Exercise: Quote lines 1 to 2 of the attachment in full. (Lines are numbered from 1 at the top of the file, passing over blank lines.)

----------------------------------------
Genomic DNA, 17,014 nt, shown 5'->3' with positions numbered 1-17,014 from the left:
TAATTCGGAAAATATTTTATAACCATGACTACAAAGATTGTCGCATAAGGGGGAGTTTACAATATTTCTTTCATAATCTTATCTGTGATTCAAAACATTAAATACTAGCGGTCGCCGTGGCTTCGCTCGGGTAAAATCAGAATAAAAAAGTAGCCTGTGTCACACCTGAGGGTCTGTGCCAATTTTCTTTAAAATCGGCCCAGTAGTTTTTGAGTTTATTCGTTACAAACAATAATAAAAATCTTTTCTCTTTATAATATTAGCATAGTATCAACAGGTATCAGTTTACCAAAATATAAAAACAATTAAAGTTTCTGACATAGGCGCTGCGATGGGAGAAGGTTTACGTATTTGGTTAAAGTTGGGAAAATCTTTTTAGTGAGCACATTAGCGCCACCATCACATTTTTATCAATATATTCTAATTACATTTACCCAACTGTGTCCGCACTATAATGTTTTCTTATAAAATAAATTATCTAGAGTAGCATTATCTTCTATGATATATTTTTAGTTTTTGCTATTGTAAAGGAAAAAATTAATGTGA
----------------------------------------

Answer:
Genomic DNA, 17,014 nt, shown 5'->3' with positions numbered 1-17,014 from the left:
TAATTCGGAAAATATTTTATAACCATGACTACAAAGATTGTCGCATAAGGGGGAGTTTACAATATTTCTTTCATAATCTTATCTGTGATTCAAAACATTAAATACTAGCGGTCGCCGTGGCTTCGCTCGGGTAAAATCAGAATAAAAAAGTAGCCTGTGTCACACCTGAGGGTCTGTGCCAATTTTCTTTAAAATCGGCCCAGTAGTTTTTGAGTTTATTCGTTACAAACAATAATAAAAATCTTTTCTCTTTATAATATTAGCATAGTATCAACAGGTATCAGTTTACCAAAATATAAAAACAATTAAAGTTTCTGACATAGGCGCTGCGATGGGAGAAGGTTTACGTATTTGGTTAAAGTTGGGAAAATCTTTTTAGTGAGCACATTAGCGCCACCATCACATTTTTATCAATATATTCTAATTACATTTACCCAACTGTGTCCGCACTATAATGTTTTCTTATAAAATAAATTATCTAGAGTAGCATTATCTTCTATGATATATTTTTAGTTTTTGCTATTGTAAAGGAAAAAATTAATGTGA